Zone 7 Water Agency's general manager was granted a 15% salary increase by the agency's Board of Directors at Wednesday's board meeting.
Jill Duerig will now be paid an annual base salary of $275,941.12, a raise of just under $36,000.
The Zone 7 board approved the pay bump in a 4-2 vote, with board members Angela Ramirez Holmes and Dick Quigley dissenting and Jim McGrail absent.
Duerig said her salary was kept mostly steady -- other than inflationary increases -- after the recession hit the water agency, and the new increase represents years of regular raises that did not occur.
"The board maintained my salary at well below the average to save money during the financial crisis," she said in an email interview. "With the adjustment, I will be only slightly below the average. The community saved a lot of money over the last five years because of these decisions."
She added: "This is the first major 'equity adjustment' the board has given me, although I have received inflationary adjustments to match those provided to the bargaining units under multi-year contracts, the most a 3% across-the-boards for all Zone 7 staff effective July 1 of this year. Equity adjustments are those for specific classifications that have fallen well below the mean of other Bay Area Agencies so that we don't start losing critical staff to other agencies."
Duerig joined Zone 7 in 2005, and her last inflationary salary adjustment was a 3% raise in June, Zone 7 staff said. All employees received a 3% raise at that time.
Still, Ramirez Holmes said increasing Duerig's salary by 15% seemed excessive given the financial difficulties the agency had just stressed during its recent rate increase.
"Last month, we heard a lot about how we're headed off the fiscal cliff," she said in a follow-up interview. "And just the next month, there's a 15% increase by the general manager. It just doesn't make a lot of sense."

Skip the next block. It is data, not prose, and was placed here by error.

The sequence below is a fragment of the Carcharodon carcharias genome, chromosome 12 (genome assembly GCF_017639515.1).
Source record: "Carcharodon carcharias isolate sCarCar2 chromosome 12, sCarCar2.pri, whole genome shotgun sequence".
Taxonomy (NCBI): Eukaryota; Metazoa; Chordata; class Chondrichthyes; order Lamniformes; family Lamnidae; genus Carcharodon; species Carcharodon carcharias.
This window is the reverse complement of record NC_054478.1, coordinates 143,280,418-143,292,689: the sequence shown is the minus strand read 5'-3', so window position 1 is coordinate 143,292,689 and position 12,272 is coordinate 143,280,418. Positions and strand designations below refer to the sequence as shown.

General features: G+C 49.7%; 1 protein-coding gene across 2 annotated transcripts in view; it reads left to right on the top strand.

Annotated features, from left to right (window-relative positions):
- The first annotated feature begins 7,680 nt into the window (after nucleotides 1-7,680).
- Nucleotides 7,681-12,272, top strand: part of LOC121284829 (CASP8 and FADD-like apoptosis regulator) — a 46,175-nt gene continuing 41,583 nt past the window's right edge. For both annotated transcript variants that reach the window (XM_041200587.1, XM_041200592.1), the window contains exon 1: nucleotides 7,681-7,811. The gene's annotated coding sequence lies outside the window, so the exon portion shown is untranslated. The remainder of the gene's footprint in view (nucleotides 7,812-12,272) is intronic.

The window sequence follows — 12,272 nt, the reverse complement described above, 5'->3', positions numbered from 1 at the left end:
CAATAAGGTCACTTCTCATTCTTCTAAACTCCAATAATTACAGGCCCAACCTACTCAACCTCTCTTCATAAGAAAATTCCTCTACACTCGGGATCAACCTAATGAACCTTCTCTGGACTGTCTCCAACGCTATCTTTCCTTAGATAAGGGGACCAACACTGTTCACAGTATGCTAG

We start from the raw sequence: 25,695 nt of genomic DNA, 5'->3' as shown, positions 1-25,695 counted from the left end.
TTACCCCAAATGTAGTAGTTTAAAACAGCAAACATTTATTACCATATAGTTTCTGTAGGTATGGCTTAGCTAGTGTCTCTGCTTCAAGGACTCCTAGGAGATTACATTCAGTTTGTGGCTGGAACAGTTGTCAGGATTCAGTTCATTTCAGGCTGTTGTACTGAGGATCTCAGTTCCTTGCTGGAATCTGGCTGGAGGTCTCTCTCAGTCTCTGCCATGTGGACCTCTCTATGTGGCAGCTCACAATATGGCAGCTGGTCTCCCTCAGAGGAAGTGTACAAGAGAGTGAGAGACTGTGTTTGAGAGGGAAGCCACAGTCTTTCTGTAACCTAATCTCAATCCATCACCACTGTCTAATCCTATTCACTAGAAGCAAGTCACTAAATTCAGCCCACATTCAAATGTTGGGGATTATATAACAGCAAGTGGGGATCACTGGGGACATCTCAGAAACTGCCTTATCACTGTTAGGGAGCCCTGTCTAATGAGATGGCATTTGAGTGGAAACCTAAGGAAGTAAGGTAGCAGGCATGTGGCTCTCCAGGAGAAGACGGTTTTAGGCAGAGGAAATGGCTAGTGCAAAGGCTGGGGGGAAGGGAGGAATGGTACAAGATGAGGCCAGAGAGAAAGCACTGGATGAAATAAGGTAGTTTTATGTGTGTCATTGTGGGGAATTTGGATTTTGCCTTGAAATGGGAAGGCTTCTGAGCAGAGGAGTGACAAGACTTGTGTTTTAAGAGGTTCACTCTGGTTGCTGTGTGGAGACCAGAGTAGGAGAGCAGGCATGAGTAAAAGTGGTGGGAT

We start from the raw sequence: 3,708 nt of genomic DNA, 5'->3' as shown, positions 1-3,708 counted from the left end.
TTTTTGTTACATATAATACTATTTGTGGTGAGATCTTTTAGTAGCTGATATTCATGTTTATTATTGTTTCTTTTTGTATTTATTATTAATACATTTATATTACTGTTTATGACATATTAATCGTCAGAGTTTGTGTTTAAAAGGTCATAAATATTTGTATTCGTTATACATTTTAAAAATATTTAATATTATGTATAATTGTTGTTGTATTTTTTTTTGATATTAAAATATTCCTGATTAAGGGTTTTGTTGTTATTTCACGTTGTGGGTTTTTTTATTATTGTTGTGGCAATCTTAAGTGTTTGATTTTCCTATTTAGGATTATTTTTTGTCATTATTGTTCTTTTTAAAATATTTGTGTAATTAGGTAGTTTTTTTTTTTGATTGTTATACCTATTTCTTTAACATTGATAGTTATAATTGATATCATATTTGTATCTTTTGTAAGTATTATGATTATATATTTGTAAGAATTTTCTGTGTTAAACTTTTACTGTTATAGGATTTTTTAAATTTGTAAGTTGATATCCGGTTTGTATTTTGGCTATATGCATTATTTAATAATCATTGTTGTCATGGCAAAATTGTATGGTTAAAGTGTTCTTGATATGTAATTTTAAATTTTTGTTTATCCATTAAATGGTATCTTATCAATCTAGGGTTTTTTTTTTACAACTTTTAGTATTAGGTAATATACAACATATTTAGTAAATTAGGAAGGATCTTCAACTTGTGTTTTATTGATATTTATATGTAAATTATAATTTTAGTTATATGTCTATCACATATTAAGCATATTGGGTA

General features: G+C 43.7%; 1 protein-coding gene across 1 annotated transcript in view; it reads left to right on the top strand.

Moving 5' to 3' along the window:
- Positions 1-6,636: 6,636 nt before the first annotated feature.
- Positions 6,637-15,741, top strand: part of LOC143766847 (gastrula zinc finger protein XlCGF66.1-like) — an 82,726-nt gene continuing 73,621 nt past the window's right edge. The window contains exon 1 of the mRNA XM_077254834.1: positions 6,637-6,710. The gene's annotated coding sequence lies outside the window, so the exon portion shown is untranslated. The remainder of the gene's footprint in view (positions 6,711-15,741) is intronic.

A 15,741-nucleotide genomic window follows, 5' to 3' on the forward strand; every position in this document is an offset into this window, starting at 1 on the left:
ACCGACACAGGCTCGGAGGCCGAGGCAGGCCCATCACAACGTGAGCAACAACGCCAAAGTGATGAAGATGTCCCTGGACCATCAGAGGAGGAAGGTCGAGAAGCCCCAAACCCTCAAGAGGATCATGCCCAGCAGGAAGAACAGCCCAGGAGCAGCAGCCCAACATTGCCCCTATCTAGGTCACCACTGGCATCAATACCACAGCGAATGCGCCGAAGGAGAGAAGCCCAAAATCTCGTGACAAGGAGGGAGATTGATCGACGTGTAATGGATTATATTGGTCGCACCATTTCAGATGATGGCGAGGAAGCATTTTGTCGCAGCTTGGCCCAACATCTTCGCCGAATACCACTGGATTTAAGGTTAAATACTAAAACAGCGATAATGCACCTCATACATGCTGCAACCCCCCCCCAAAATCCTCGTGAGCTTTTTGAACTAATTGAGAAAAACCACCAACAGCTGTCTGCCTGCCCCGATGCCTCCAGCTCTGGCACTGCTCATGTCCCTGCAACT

A regional water wholesaler, Zone 7 raised its wholesale rate by roughly 33% at its October meeting, citing fiscal hardship brought upon by a historic unwillingness to raise rates, a large buildup of capital improvement projects that require imminent funding and reduced revenue due to drought conservation.
Rates increased from $2.36 per 100 cubic feet of water (CCF) to $3.15 per CCF.
Zone 7 sells potable water wholesale to four local water-service providers, including the city of Pleasanton, which in turn deliver the water to residents, businesses and other customers. Zone 7 is also responsible for flood control in the Livermore and Amador valleys.
At the Dublin San Ramon Services District (DSRSD), which purchases water from Zone 7, now-retired general manager Bert Michalczyk's most recent annual base salary was $294,108, which took effect in July, according to DSRSD human resources supervisor Michelle Gallardo. Michalczyk retired earlier this month, and a permanent successor has not yet been selected.
DSRSD handles water and wastewater services for areas of the Tri-Valley.
The East Bay Municipal Utility District (EBMUD) pays its general manager Alexander Coate a base annual salary of $251,346, with total compensation package of $444,977 including benefits and all other compensation.
EBMUD is a water and wastewater retailer that provides services parts of Alameda and Contra Costa counties.
Contra Costa Water District pays its general manager Jerry Brown $268,715 a year in base salary, according to his most recent contract.
Contra Costa Water is a water retailer for parts of northern Contra Costa County.
Deliberations on Duerig's salary were completed in closed session and reported out after the regular open session Wednesday night in Livermore. Duerig said the regular closed session meeting, which happens before open session starts at 7 p.m., ran long, so negotiations on her salary were tabled until after the board's open session was finished.
Ramirez Holmes confirmed Deurig's salary negotiations completed after open session.
She said closed session initially began at 5:30 p.m. and because the board hadn't gotten through all of its closed-session items by 7 p.m., they decided to vote on the salary negotiation after open session business had concluded, rather than before. The board re-entered closed session around 8:30 p.m. and concluded the meeting about 15 to 20 minutes later, she said.